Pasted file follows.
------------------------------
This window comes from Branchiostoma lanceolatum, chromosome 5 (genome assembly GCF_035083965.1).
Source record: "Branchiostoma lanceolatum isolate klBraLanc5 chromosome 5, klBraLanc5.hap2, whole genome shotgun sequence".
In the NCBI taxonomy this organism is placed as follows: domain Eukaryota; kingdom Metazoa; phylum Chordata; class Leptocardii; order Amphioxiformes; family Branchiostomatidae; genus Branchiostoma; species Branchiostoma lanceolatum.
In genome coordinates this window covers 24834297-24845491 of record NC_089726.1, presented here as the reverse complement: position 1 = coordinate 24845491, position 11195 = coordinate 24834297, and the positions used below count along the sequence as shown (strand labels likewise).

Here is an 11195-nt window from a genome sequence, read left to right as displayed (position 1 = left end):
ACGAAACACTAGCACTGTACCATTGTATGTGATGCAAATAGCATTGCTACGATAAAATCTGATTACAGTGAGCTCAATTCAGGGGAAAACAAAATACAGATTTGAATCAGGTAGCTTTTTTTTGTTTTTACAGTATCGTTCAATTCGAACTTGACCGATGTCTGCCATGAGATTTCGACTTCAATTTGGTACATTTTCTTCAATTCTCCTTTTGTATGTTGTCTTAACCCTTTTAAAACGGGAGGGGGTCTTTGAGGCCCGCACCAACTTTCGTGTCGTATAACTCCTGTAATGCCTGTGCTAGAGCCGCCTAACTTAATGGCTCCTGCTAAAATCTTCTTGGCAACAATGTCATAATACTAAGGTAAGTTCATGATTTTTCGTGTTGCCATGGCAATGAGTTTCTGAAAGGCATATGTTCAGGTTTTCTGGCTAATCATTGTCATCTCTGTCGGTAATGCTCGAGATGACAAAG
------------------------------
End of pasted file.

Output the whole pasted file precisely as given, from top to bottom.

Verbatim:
This window comes from Branchiostoma lanceolatum, chromosome 5 (genome assembly GCF_035083965.1).
Source record: "Branchiostoma lanceolatum isolate klBraLanc5 chromosome 5, klBraLanc5.hap2, whole genome shotgun sequence".
In the NCBI taxonomy this organism is placed as follows: domain Eukaryota; kingdom Metazoa; phylum Chordata; class Leptocardii; order Amphioxiformes; family Branchiostomatidae; genus Branchiostoma; species Branchiostoma lanceolatum.
In genome coordinates this window covers 24834297-24845491 of record NC_089726.1, presented here as the reverse complement: position 1 = coordinate 24845491, position 11195 = coordinate 24834297, and the positions used below count along the sequence as shown (strand labels likewise).

Here is an 11195-nt window from a genome sequence, read left to right as displayed (position 1 = left end):
ACGAAACACTAGCACTGTACCATTGTATGTGATGCAAATAGCATTGCTACGATAAAATCTGATTACAGTGAGCTCAATTCAGGGGAAAACAAAATACAGATTTGAATCAGGTAGCTTTTTTTTGTTTTTACAGTATCGTTCAATTCGAACTTGACCGATGTCTGCCATGAGATTTCGACTTCAATTTGGTACATTTTCTTCAATTCTCCTTTTGTATGTTGTCTTAACCCTTTTAAAACGGGAGGGGGTCTTTGAGGCCCGCACCAACTTTCGTGTCGTATAACTCCTGTAATGCCTGTGCTAGAGCCGCCTAACTTAATGGCTCCTGCTAAAATCTTCTTGGCAACAATGTCATAATACTAAGGTAAGTTCATGATTTTTCGTGTTGCCATGGCAATGAGTTTCTGAAAGGCATATGTTCAGGTTTTCTGGCTAATCATTGTCATCTCTGTCGGTAATGCTCGAGATGACAAAG